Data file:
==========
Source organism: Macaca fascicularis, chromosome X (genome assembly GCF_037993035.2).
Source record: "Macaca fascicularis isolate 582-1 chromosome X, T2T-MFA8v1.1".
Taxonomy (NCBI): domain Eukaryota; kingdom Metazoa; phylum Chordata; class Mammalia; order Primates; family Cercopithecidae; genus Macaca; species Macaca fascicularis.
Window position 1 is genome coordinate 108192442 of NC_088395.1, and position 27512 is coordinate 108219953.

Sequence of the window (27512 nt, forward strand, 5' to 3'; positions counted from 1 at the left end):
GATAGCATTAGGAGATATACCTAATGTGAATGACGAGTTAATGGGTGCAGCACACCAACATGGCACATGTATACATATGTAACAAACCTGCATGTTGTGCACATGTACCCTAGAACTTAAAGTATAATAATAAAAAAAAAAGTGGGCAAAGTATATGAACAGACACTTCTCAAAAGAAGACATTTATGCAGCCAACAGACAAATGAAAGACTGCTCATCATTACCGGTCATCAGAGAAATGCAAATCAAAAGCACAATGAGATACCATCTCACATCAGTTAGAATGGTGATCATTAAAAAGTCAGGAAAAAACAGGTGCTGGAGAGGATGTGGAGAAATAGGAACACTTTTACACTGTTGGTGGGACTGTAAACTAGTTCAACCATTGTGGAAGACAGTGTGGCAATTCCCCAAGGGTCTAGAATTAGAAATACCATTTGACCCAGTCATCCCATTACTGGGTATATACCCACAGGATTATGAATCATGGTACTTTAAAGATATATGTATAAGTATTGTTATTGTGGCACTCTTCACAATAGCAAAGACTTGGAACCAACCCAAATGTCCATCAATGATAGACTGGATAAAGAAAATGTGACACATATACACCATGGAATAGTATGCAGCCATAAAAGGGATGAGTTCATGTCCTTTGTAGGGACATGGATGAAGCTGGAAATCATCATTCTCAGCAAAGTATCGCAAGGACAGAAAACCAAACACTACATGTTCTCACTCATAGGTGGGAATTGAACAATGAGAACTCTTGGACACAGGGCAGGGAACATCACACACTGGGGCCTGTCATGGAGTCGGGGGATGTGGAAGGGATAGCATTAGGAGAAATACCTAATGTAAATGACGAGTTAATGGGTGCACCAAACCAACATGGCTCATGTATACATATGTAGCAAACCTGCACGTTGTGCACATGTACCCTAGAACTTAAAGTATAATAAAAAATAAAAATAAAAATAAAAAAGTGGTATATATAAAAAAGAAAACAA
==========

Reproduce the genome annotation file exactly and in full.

Source organism: Macaca fascicularis, chromosome X (genome assembly GCF_037993035.2).
Source record: "Macaca fascicularis isolate 582-1 chromosome X, T2T-MFA8v1.1".
Taxonomy (NCBI): domain Eukaryota; kingdom Metazoa; phylum Chordata; class Mammalia; order Primates; family Cercopithecidae; genus Macaca; species Macaca fascicularis.
Window position 1 is genome coordinate 108192442 of NC_088395.1, and position 27512 is coordinate 108219953.

Sequence of the window (27512 nt, forward strand, 5' to 3'; positions counted from 1 at the left end):
GATAGCATTAGGAGATATACCTAATGTGAATGACGAGTTAATGGGTGCAGCACACCAACATGGCACATGTATACATATGTAACAAACCTGCATGTTGTGCACATGTACCCTAGAACTTAAAGTATAATAATAAAAAAAAAAGTGGGCAAAGTATATGAACAGACACTTCTCAAAAGAAGACATTTATGCAGCCAACAGACAAATGAAAGACTGCTCATCATTACCGGTCATCAGAGAAATGCAAATCAAAAGCACAATGAGATACCATCTCACATCAGTTAGAATGGTGATCATTAAAAAGTCAGGAAAAAACAGGTGCTGGAGAGGATGTGGAGAAATAGGAACACTTTTACACTGTTGGTGGGACTGTAAACTAGTTCAACCATTGTGGAAGACAGTGTGGCAATTCCCCAAGGGTCTAGAATTAGAAATACCATTTGACCCAGTCATCCCATTACTGGGTATATACCCACAGGATTATGAATCATGGTACTTTAAAGATATATGTATAAGTATTGTTATTGTGGCACTCTTCACAATAGCAAAGACTTGGAACCAACCCAAATGTCCATCAATGATAGACTGGATAAAGAAAATGTGACACATATACACCATGGAATAGTATGCAGCCATAAAAGGGATGAGTTCATGTCCTTTGTAGGGACATGGATGAAGCTGGAAATCATCATTCTCAGCAAAGTATCGCAAGGACAGAAAACCAAACACTACATGTTCTCACTCATAGGTGGGAATTGAACAATGAGAACTCTTGGACACAGGGCAGGGAACATCACACACTGGGGCCTGTCATGGAGTCGGGGGATGTGGAAGGGATAGCATTAGGAGAAATACCTAATGTAAATGACGAGTTAATGGGTGCACCAAACCAACATGGCTCATGTATACATATGTAGCAAACCTGCACGTTGTGCACATGTACCCTAGAACTTAAAGTATAATAAAAAATAAAAATAAAAATAAAAAAGTGGTATATATAAAAAAGAAAACAA